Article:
I’ve assumed that you already have nginx installed on your system, if not
don't worry, you can access the nginx official repository and install it.
How it works
Nginx is a amazing web server and reverse proxy. It can be configured in different million ways and great things can be done. It’s often used side by side with another server’s, like Guicorn or Tomcat. Nginx allows buffered and queued clients, generating more speed to the application worker process.
This is the default configuration for nginx reverse proxy, using
proxy_pass to redirect the requests on port 8080:
This simple and reliable configuration works on almost every environment, servers and applications. It’s a 1-1 connection between the nginx web server and the application server. When you identify any error on this, probably there is some problem with your backend.
I'm sorry about that, fella
Life ain’t all sunshine and rainbows
When we use AWS ELB, it works on 90% of the time, because elastic load balancers have the habit to change their IP address and sometimes, when this occurs,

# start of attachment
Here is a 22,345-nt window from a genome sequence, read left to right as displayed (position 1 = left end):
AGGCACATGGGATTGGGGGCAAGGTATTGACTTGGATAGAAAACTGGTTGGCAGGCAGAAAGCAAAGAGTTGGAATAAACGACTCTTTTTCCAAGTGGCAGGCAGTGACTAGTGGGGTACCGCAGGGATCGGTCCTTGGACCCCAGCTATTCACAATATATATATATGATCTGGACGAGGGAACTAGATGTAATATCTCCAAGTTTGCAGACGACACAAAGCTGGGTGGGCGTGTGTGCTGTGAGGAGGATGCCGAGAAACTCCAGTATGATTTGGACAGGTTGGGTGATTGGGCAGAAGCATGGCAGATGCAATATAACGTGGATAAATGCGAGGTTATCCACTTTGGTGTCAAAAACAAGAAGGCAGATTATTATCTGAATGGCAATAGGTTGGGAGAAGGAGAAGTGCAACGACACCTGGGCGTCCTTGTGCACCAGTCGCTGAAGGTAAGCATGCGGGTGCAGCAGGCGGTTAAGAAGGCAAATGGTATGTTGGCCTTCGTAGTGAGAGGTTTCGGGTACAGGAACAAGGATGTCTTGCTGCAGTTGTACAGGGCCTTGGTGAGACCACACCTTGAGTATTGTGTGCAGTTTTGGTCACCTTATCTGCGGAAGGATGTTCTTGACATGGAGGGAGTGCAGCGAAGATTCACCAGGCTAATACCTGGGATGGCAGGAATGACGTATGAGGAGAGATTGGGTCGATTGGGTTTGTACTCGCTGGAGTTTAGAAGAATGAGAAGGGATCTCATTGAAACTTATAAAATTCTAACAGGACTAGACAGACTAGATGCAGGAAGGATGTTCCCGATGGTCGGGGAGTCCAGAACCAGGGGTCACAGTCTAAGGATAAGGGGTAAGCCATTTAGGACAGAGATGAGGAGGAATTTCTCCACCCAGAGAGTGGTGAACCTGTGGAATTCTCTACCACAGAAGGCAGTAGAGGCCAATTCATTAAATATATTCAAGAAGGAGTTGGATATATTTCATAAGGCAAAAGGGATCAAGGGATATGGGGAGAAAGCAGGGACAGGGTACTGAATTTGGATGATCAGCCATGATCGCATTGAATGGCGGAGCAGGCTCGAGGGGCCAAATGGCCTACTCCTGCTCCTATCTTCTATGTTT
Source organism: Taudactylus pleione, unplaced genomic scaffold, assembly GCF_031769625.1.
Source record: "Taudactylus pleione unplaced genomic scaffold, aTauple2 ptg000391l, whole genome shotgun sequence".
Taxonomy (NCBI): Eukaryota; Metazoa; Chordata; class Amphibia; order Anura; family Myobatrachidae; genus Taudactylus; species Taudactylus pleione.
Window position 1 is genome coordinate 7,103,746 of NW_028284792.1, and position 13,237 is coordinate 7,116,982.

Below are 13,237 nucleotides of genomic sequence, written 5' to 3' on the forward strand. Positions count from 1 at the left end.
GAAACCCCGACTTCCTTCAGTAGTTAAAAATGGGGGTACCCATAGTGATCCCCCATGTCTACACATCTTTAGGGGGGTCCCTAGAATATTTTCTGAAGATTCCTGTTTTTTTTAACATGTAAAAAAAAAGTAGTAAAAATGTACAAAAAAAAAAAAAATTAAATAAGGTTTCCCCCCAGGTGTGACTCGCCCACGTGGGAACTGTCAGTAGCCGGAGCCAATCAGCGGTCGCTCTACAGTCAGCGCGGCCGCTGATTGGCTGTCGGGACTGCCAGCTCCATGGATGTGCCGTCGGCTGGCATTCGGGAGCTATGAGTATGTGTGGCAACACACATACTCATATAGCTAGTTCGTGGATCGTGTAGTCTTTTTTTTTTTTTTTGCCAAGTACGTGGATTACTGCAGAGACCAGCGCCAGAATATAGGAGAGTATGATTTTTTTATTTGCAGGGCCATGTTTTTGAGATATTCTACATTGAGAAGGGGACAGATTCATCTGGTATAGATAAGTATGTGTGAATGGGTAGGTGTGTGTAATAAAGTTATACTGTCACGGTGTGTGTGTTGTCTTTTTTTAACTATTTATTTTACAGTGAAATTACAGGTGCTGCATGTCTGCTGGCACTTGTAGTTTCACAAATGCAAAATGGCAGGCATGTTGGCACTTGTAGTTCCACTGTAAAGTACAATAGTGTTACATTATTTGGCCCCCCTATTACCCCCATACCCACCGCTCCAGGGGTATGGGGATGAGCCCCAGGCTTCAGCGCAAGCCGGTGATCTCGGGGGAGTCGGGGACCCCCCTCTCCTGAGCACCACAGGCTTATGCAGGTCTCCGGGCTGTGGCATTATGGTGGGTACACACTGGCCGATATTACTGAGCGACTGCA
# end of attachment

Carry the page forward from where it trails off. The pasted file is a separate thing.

run to the hills the request continuous to resolve the “old” IP address, on the default configuration of upstream and proxy modules the nginx never resolve DNS on runtime, just at startup, causing the service failure, because the backend continues sending the requests to the dropped IP.
Configure to “re-resolve” DNS
There is a way to force nginx to re-resolve DNS during the application uptime
Thankfully, using resolver, proxy_pass, upstream feature and regular expressions you can force nginx to check if the DNS is working. If not, it loads the new IP.
Nginx >= 1.1.9 will re-resolve DNS records based on their TTL, but with this
little configuration, your nginx web server will be able to override the DNS records.
“End Of Line” – The MCP, TRON
If you have some question or update about this procedure, please contact me.